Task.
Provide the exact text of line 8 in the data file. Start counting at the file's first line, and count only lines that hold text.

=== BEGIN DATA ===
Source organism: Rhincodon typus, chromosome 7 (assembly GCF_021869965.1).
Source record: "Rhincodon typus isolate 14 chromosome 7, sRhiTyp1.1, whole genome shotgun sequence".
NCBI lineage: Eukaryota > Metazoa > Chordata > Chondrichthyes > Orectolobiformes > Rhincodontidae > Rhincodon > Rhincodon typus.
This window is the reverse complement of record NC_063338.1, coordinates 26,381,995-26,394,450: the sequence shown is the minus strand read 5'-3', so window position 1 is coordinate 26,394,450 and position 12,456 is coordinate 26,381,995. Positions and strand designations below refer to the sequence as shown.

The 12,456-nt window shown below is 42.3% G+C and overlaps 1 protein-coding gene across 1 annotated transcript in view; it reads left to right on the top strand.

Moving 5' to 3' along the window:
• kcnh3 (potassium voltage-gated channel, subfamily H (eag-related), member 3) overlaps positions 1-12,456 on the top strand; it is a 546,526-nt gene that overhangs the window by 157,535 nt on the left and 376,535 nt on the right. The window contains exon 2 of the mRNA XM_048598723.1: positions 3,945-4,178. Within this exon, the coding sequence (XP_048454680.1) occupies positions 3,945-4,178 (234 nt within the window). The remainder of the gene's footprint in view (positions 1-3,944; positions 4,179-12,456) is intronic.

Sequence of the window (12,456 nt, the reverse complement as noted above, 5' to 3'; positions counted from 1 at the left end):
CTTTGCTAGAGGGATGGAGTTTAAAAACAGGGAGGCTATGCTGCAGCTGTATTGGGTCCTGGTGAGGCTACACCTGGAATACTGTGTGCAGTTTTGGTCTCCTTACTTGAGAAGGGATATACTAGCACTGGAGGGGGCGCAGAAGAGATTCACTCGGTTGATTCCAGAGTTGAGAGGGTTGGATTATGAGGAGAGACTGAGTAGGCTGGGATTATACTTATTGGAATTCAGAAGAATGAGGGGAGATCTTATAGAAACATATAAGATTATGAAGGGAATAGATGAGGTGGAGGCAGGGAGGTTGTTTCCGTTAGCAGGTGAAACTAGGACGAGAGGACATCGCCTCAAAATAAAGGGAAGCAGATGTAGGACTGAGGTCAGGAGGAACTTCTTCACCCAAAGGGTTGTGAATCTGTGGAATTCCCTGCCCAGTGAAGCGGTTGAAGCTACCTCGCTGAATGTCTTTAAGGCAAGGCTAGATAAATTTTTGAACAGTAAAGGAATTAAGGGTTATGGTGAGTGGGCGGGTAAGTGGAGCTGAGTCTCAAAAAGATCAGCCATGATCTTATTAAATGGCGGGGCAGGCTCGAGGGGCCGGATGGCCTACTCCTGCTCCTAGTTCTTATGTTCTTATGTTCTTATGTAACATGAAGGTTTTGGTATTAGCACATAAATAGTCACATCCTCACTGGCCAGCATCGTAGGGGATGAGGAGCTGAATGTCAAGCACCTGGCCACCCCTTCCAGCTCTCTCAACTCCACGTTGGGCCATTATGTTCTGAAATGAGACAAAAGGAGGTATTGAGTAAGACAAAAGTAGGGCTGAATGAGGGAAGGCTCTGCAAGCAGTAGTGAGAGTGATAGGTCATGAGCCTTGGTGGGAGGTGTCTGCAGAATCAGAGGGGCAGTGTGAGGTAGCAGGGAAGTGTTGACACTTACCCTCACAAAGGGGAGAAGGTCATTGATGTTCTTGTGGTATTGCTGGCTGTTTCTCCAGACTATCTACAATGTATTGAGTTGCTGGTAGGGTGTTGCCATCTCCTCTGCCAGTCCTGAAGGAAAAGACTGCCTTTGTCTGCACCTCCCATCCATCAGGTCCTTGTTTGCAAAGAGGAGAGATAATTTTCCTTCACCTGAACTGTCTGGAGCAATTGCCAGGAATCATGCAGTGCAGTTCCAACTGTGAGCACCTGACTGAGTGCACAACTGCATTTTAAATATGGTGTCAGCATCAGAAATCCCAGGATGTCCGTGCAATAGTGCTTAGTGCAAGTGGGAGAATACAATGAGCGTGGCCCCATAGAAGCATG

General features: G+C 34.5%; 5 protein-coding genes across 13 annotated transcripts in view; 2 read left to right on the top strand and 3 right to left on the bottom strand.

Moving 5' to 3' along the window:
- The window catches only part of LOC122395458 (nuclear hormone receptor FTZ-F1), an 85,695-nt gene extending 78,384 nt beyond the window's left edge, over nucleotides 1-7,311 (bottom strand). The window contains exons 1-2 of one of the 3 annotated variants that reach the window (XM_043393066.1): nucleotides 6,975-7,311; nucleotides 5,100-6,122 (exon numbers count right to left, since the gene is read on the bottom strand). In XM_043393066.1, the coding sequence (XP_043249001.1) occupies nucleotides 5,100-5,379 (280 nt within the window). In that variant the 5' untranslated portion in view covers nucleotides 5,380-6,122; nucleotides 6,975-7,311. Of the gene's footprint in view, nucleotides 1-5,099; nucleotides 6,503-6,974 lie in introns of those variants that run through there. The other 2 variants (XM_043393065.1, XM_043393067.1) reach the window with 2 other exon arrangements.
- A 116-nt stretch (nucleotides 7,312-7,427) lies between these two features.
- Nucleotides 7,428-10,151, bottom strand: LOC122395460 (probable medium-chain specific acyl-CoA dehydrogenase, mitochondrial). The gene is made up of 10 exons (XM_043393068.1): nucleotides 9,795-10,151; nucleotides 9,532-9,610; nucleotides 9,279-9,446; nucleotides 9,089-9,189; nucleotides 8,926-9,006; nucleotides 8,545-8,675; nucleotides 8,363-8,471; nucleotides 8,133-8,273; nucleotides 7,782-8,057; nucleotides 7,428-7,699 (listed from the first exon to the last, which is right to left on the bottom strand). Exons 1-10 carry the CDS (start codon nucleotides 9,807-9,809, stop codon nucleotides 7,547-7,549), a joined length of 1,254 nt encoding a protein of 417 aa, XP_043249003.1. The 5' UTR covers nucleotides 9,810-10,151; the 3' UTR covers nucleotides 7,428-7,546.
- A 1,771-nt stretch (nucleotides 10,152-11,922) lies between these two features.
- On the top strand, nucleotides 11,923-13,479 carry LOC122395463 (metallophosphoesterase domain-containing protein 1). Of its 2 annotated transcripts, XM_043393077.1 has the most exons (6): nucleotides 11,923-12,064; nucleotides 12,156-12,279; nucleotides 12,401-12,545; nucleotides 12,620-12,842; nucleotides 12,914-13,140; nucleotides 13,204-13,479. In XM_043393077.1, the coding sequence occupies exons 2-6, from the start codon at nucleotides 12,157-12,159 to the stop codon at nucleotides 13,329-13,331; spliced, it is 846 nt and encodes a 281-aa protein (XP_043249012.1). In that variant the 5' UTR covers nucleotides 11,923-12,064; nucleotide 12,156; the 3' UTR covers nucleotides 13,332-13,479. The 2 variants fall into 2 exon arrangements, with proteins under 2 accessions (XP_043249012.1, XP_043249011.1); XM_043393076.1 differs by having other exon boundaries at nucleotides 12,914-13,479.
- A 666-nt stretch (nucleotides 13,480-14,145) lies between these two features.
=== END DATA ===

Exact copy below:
Sequence of the window (12,456 nt, the reverse complement as noted above, 5' to 3'; positions counted from 1 at the left end):